Our name represents our sense of self, our essential T.
If name is altered: suggests a sense of change in the way we see ourself. Other people’s names: our feelings for that person; the quality we feel in regard to someone else with the same name, or wordplay or associations with the name.
A woman dreamt a friend asks her ‘Do you know where Chris is?*; she replied he was on the back seat. On waking she realises she is being asked ‘Where’s the crisis?’ Two weeks later she had a kidney infection—in the back seat. Names also suggest qualities, as in Peter, the rock; or one’s friend Pat may be pleasure loving, so we use the name or person to represent that quality. See wordplay, puns.
Place names: these can represent our feelings about the place, or be similar to personal names in their suggestion of something. Example: ‘On the other side of the road was a window with my wife’s ring and watch and other trinkets. I went to pick them up but a stranger put his hand over them. I then crossed the road to get a bus to Andover’ (Arthur P). Arthur’s dream wants to make sure he gets the message by saying hand-over and Andover.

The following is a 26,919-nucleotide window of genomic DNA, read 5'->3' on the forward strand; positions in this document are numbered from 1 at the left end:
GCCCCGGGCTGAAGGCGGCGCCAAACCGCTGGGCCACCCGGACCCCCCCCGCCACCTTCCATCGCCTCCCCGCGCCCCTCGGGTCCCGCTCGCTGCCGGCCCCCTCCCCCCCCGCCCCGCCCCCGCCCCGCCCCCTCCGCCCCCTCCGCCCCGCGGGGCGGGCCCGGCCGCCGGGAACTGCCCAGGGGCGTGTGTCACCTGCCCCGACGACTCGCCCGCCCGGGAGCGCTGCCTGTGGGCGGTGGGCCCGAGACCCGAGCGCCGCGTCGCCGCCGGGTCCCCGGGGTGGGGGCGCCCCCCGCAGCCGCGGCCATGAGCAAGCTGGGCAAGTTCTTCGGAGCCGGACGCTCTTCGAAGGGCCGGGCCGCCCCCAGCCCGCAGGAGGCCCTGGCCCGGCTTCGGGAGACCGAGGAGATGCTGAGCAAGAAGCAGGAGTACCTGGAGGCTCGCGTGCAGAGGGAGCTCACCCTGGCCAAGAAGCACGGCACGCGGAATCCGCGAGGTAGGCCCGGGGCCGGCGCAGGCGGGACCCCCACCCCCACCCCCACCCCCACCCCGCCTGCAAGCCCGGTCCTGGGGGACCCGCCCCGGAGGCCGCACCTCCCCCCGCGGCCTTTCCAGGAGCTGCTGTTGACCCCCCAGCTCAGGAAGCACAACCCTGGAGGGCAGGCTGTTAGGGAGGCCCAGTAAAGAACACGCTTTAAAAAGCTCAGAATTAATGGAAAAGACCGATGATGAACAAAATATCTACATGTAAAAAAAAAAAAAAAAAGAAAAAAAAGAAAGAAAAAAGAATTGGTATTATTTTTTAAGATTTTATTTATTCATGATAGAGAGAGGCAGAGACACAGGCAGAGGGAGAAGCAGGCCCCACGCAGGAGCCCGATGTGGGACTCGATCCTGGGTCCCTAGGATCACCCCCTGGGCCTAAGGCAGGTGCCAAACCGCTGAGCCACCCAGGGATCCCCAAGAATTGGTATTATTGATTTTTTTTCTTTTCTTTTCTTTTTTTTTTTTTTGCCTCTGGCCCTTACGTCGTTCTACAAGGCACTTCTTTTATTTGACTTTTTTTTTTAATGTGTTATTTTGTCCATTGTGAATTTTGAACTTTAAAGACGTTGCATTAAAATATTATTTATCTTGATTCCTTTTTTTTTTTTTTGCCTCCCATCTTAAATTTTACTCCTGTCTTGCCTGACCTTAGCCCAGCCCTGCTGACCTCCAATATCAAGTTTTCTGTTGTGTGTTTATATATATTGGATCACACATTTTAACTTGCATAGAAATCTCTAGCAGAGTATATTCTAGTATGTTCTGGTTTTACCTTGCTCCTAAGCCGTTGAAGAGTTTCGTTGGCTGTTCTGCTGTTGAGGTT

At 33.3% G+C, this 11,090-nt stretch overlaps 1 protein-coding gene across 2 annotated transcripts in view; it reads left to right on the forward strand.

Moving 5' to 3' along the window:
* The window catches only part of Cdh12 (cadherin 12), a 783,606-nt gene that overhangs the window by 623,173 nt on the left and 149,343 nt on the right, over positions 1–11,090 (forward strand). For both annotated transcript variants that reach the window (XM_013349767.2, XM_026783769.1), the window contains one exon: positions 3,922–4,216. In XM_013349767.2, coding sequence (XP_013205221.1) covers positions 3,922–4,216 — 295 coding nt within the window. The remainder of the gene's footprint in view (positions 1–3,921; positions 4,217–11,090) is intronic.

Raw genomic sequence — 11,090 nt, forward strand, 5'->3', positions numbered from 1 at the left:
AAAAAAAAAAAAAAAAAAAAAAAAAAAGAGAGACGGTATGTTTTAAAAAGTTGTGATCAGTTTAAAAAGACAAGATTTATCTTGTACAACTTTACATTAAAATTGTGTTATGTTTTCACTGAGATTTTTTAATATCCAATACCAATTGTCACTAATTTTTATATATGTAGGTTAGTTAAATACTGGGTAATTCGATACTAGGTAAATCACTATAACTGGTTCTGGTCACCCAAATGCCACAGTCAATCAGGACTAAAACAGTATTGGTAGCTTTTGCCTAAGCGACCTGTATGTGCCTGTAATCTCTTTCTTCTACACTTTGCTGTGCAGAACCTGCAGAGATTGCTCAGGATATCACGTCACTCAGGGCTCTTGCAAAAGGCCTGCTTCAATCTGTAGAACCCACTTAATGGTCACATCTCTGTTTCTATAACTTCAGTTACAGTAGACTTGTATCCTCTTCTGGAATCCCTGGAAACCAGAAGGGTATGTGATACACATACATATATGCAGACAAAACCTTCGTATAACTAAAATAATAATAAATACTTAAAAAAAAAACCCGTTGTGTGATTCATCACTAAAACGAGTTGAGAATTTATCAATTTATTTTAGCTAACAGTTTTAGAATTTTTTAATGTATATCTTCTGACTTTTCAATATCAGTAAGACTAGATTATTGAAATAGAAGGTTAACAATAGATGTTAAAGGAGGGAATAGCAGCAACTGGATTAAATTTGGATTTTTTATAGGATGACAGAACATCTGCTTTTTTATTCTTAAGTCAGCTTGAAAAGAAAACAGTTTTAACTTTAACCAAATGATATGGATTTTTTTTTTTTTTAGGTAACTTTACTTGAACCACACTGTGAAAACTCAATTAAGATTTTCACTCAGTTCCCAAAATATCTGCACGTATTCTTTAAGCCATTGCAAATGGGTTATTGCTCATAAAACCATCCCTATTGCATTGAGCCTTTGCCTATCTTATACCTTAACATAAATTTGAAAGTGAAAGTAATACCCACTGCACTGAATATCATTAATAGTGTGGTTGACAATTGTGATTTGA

Idioms: call someone names; clear someone’s name; have a bad name; not a thing to one’s name; in name alone; in the name of; make a name for oneself; name dropper, one’s middle name, name is mud; somebody who shall be nameless; or my name’s not . . . ; worthy of the name; name in vain; lend one’s name to; name the day. ... A Guide to Dreams and Sleep Experiences